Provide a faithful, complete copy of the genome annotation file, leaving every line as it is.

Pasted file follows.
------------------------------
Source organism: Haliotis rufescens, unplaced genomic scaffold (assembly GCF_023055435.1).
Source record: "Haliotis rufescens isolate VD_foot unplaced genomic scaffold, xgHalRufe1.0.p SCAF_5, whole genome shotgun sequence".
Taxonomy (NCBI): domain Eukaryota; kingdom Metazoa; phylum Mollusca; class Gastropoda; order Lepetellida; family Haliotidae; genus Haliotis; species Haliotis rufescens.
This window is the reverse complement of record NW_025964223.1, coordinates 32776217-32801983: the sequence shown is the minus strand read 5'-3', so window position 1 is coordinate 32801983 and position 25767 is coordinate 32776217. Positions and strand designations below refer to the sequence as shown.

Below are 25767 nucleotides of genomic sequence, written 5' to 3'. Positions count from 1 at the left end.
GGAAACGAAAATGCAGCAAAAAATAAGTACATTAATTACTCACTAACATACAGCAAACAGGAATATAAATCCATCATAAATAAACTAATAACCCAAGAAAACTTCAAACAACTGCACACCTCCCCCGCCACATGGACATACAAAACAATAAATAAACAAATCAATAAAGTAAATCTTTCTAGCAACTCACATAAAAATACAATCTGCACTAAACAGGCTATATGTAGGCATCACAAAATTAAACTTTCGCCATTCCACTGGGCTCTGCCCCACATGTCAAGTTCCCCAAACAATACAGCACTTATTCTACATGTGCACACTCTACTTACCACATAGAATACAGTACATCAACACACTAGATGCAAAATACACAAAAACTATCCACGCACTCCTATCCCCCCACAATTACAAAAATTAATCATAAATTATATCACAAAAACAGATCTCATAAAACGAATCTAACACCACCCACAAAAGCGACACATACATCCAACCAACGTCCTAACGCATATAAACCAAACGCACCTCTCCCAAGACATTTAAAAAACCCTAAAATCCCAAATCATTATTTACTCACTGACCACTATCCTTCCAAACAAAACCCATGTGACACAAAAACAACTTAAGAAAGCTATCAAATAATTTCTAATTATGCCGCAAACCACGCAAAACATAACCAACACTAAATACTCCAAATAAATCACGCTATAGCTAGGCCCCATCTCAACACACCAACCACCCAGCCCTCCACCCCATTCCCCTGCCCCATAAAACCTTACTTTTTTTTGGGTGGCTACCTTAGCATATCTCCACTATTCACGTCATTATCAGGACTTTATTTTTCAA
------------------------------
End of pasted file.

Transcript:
Source organism: Haliotis rufescens, unplaced genomic scaffold (assembly GCF_023055435.1).
Source record: "Haliotis rufescens isolate VD_foot unplaced genomic scaffold, xgHalRufe1.0.p SCAF_5, whole genome shotgun sequence".
Taxonomy (NCBI): domain Eukaryota; kingdom Metazoa; phylum Mollusca; class Gastropoda; order Lepetellida; family Haliotidae; genus Haliotis; species Haliotis rufescens.
This window is the reverse complement of record NW_025964223.1, coordinates 32776217-32801983: the sequence shown is the minus strand read 5'-3', so window position 1 is coordinate 32801983 and position 25767 is coordinate 32776217. Positions and strand designations below refer to the sequence as shown.

Below are 25767 nucleotides of genomic sequence, written 5' to 3'. Positions count from 1 at the left end.
GGAAACGAAAATGCAGCAAAAAATAAGTACATTAATTACTCACTAACATACAGCAAACAGGAATATAAATCCATCATAAATAAACTAATAACCCAAGAAAACTTCAAACAACTGCACACCTCCCCCGCCACATGGACATACAAAACAATAAATAAACAAATCAATAAAGTAAATCTTTCTAGCAACTCACATAAAAATACAATCTGCACTAAACAGGCTATATGTAGGCATCACAAAATTAAACTTTCGCCATTCCACTGGGCTCTGCCCCACATGTCAAGTTCCCCAAACAATACAGCACTTATTCTACATGTGCACACTCTACTTACCACATAGAATACAGTACATCAACACACTAGATGCAAAATACACAAAAACTATCCACGCACTCCTATCCCCCCACAATTACAAAAATTAATCATAAATTATATCACAAAAACAGATCTCATAAAACGAATCTAACACCACCCACAAAAGCGACACATACATCCAACCAACGTCCTAACGCATATAAACCAAACGCACCTCTCCCAAGACATTTAAAAAACCCTAAAATCCCAAATCATTATTTACTCACTGACCACTATCCTTCCAAACAAAACCCATGTGACACAAAAACAACTTAAGAAAGCTATCAAATAATTTCTAATTATGCCGCAAACCACGCAAAACATAACCAACACTAAATACTCCAAATAAATCACGCTATAGCTAGGCCCCATCTCAACACACCAACCACCCAGCCCTCCACCCCATTCCCCTGCCCCATAAAACCTTACTTTTTTTTGGGTGGCTACCTTAGCATATCTCCACTATTCACGTCATTATCAGGACTTTATTTTTCAA